The European stock exchanges lost more than 3% this morning because of the Russian invasion.
The Bel20 opened with a loss of more than 3%, the Asian stock exchanges lost 2-3% and oil became 5% more expensive, De Standaard reports.
Investors seemed to minimise the risk of a Russian invasion for a long time, but European stock exchanges started off in dark red this morning after Russia officially attacked Ukraine early Thursday morning.
The Euro Stoxx50, which comprises the 50 largest companies in the Eurozone, fell 4%. Frankfurt and Paris also fell by more than 3%. The Bel20 managed to limit the damage with a loss of 2.4%. Chip producer Melexis was the biggest loser and fell 4.5%. Ageas and ArgenX were also strong losers.
Oil, on the other hand, is moving higher, breaking the $100 USD barrier: a barrel of Brent is now 6% more expensive and costs $102.6 USD. The last time oil cost more than $100 USD was in 2014.
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Russia is the world's second largest oil exporter after Saudi Arabia. The price of gas also went through the roof following the invasion, rising by 25% to €110.6, still below the level of December last year.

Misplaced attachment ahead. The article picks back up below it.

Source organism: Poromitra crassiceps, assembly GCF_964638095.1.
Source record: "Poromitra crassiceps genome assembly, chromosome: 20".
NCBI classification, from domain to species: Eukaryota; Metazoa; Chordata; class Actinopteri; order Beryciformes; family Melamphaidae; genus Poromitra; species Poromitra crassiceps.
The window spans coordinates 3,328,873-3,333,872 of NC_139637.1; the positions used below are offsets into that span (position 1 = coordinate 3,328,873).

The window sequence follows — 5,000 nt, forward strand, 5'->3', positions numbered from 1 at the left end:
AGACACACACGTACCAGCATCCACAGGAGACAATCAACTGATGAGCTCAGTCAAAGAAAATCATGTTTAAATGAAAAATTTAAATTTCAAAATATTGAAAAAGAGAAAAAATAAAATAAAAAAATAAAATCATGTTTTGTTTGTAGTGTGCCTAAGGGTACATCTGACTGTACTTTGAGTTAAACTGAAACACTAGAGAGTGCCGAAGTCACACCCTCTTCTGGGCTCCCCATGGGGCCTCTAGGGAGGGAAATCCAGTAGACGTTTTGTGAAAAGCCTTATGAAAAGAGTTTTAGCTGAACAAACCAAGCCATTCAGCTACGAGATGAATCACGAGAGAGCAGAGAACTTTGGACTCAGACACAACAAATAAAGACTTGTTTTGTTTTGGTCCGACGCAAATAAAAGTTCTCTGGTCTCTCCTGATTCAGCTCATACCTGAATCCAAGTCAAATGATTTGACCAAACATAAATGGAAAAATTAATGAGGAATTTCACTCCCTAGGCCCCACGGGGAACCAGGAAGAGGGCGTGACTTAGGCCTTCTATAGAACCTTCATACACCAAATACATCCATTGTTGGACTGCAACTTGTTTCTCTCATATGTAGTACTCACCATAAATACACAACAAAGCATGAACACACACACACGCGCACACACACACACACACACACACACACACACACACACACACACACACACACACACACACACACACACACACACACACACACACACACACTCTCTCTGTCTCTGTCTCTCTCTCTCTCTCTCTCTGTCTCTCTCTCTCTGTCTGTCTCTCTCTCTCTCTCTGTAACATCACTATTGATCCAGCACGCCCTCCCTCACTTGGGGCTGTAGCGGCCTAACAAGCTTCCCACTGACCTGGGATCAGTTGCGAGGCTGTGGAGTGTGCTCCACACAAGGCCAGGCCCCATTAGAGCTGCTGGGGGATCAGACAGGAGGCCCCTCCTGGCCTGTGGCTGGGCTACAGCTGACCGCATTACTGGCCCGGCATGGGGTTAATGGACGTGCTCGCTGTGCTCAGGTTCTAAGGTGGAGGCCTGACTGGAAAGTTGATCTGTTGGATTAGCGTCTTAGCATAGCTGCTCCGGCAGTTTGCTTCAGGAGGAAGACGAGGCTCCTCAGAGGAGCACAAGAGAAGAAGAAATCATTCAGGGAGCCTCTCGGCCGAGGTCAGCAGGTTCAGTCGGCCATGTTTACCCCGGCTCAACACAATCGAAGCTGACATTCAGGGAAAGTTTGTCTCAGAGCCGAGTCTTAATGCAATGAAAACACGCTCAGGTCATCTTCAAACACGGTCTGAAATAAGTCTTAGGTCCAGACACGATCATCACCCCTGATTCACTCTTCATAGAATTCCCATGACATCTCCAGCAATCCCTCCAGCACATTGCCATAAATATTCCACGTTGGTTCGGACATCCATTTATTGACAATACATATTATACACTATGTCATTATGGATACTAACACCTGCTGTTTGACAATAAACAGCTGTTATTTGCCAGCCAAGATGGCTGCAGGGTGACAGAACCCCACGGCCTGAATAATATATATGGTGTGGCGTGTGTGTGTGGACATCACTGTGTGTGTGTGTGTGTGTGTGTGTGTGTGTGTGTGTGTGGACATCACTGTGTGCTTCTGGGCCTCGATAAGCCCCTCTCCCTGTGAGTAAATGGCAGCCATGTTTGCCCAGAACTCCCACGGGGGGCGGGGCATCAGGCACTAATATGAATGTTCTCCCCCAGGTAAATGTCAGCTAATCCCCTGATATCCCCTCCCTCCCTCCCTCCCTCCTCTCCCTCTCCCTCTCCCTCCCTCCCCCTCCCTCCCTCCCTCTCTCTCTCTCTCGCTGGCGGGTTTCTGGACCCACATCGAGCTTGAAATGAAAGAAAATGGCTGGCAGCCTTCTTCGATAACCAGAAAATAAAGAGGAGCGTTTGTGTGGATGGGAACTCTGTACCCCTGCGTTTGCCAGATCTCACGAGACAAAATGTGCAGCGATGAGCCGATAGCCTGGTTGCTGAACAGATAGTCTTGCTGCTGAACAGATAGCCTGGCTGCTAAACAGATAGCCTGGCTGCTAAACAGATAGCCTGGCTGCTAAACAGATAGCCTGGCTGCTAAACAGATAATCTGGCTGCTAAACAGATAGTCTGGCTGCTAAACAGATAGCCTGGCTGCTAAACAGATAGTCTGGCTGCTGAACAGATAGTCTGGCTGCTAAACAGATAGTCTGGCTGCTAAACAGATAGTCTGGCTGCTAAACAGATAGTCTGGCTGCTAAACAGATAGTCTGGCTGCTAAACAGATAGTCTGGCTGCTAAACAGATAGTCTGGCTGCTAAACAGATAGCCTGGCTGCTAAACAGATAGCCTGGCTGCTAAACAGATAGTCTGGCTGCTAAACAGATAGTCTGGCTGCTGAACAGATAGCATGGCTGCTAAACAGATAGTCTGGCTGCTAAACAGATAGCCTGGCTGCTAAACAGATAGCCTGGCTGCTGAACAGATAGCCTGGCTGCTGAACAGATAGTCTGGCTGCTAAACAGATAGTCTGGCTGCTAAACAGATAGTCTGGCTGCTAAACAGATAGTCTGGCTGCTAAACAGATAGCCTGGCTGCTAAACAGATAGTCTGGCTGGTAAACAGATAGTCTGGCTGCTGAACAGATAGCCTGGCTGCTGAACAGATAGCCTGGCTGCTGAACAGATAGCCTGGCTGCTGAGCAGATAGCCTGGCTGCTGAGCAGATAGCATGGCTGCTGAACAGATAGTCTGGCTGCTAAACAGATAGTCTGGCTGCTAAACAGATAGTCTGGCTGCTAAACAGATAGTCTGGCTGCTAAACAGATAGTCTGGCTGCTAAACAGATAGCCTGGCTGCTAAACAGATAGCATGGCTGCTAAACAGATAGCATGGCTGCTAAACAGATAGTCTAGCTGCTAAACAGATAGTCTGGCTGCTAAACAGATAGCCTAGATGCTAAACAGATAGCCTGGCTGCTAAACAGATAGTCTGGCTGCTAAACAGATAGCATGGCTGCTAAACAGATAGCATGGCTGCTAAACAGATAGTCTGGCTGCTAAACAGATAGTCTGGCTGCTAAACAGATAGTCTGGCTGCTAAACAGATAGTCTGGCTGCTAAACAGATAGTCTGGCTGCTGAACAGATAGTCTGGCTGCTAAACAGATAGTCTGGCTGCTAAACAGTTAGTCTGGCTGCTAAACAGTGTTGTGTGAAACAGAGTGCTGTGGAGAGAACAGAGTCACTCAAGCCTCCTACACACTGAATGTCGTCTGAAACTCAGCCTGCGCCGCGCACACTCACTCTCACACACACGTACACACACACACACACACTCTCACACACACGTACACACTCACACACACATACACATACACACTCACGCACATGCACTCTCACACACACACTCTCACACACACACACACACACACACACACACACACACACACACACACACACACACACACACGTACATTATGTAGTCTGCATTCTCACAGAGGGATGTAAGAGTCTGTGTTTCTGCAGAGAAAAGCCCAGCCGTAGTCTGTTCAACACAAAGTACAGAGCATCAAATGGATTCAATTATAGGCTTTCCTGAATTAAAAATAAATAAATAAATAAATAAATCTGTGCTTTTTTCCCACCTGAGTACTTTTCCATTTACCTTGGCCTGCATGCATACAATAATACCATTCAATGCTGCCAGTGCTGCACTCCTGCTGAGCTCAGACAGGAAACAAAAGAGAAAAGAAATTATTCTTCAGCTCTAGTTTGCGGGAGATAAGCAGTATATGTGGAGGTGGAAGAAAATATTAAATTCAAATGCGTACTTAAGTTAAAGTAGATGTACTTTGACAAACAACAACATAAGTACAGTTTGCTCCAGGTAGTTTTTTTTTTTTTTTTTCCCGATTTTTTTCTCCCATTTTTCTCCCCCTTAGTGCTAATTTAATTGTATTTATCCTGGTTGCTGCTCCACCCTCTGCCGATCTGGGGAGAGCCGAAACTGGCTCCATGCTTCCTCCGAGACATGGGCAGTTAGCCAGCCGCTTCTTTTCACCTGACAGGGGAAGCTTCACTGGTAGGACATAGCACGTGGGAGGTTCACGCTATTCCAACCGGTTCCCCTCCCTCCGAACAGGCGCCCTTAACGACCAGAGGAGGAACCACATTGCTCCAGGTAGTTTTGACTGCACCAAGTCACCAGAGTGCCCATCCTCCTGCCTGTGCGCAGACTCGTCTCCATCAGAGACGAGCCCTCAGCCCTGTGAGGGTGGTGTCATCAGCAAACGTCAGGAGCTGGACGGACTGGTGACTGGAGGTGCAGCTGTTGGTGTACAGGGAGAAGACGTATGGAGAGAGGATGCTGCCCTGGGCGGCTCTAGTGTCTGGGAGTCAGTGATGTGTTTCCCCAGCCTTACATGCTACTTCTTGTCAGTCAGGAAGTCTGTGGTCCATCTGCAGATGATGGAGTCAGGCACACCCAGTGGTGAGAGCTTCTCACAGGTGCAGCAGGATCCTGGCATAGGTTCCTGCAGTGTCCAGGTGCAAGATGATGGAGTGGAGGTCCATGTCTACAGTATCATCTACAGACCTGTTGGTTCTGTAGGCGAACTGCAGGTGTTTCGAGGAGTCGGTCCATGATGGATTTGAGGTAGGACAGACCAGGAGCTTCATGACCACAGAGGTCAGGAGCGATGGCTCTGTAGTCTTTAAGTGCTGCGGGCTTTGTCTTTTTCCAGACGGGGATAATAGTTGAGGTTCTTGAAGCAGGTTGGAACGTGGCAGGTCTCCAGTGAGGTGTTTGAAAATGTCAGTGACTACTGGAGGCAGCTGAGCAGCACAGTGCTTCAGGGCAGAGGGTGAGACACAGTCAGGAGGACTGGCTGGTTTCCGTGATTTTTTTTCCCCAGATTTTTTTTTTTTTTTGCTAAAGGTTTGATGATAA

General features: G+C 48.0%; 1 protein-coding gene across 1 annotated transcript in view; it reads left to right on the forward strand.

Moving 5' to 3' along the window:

Gold, the dollar and grain prices are also on the rise. Gold and dollars are traditionally seen as safe havens during major geopolitical calamities. Russia is the world's largest exporter of grain. Ukraine is number five.
The war comes at a particularly poor time for the world economy, which is only just recovering from the Covid-19 pandemic and grappling with inflation.
The war will fuel commodity inflation, while economic growth may be dented. As a result, the likelihood of the 1970s scenario — high inflation with low growth, also called ‘stagflation’— is rising sharply.